1. Interesting reading, Pam. Many things to think about and discuss. Jesus’ complete and perfect work on the cross was sufficient for all mankind, but efficient for those who have placed there faith, not on their own merits, but in that perfect sacrifice. God wants all to turn to Jesus in faith for salvation. 1 Peter 3:18, “For Christ died for sins, once for ALL, the righteous for the unrighteous, to bring you to God.” And also 2 Peter 3:9, “He is patient with you, not wanting anyone to perish, but everyone to come to repentance.” I have two sons. I have no knowledge of whether they are in Christ or not. Doesn’t appear that they are. However, the work of salvation is through the Holy Spirit. I can’t make them believe in Christ. But through my prayer to the Father, HE reminded me that HE loves them more than I can ever love them; HE gave more for them than I’ll ever give; and HE wants them to be redeemed more than I could ever understand. And that I would have to TRUST HIM with their salvation, and do my part which I believe is 1 Peter 3:15-16, “Always be prepared to give an answer to everyone who asks you to give the reason for the hope that you have. But do this with gentleness and respect..” The phrase “give an answer” suggests that there was a question in the first place. Knowing you, I am sure you did this each and every time, as I I know Cathy and I have. It is the work of the Holy Spirit to do the rest. I therefore leave the redemption of my sons in the Lord’s hands, as we all should. HE is trustworthy, and I am sure in His mercy, HE gives each of us ample time and opportunity to respond to the truth of His Word, and as you stated, grabbed whatever he needed in the end. Thank you for sharing with us such a personal and intimate look into your heart, as you continue. We are praying for you, and pray that the Lord may comfort you. And forgive me if anything I have written here hurts you, as that is not intended, but instead to encourage and share, just as I am sure your words will benefit someone, that either has, or is, or will endure this loss.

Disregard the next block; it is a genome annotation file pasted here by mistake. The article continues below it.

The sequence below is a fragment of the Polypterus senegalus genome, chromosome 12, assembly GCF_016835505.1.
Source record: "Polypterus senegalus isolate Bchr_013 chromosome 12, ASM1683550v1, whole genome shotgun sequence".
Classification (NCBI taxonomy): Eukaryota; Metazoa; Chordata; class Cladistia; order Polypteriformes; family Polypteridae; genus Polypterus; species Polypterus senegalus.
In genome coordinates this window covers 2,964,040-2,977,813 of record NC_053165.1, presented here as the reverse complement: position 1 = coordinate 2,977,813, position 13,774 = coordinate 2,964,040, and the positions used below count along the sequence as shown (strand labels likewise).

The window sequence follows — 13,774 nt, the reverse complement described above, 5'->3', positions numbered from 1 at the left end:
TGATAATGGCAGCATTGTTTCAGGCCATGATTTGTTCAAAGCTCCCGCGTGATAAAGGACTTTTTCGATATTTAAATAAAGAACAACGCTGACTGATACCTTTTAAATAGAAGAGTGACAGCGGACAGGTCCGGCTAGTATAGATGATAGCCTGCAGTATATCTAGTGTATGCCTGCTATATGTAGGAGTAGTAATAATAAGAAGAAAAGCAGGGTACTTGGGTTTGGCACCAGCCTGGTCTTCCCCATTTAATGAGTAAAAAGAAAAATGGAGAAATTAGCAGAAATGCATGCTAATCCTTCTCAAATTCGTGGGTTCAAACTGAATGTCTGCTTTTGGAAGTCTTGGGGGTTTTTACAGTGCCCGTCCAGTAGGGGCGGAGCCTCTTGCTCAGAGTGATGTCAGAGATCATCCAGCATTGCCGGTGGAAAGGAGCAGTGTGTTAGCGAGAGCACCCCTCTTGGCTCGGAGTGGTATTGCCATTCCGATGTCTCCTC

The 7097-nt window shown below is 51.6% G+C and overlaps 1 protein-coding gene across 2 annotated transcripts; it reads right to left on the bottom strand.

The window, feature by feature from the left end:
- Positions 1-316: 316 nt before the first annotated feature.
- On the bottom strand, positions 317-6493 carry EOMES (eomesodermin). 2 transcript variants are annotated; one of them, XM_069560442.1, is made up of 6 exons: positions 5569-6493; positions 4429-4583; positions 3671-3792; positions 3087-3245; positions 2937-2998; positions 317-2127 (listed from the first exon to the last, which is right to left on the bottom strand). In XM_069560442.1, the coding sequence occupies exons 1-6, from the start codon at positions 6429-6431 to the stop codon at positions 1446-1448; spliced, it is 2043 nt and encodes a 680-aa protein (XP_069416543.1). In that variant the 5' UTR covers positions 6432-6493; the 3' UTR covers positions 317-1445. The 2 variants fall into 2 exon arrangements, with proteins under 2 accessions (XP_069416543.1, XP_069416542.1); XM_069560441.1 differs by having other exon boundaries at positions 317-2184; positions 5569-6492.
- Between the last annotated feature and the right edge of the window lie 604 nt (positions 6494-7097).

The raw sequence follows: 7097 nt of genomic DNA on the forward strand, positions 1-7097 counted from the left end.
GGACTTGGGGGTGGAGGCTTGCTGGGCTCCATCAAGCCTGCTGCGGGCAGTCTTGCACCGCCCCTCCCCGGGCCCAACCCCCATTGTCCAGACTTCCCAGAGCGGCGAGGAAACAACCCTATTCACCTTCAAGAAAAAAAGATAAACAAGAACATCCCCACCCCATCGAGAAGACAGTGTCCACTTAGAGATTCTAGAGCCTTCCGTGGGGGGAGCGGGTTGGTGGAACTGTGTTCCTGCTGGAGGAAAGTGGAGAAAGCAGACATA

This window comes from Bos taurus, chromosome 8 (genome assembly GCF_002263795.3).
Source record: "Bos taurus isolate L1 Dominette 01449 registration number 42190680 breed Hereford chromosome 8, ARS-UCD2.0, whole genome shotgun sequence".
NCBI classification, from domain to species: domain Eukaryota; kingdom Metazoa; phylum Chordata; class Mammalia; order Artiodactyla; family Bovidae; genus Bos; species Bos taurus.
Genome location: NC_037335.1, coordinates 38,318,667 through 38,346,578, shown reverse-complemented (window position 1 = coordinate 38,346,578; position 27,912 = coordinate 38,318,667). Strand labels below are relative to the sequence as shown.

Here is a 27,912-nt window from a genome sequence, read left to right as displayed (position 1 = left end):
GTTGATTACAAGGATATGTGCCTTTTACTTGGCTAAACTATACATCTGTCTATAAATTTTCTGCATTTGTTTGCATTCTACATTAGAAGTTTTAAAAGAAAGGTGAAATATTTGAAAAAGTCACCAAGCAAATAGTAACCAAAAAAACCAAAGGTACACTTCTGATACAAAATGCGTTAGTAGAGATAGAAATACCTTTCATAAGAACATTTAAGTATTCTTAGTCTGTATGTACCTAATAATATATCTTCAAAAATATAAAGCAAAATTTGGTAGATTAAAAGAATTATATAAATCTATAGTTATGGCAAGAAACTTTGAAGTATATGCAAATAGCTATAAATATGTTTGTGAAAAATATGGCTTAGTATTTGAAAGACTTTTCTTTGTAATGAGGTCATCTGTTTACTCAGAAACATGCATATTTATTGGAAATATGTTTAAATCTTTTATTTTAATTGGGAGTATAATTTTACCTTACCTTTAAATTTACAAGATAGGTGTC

May the Lord bless you and keep you, my friend.
    Mark

  2. Pingback: Blog Recommendation – A Fellow Griever | Grief: One Woman's Perspective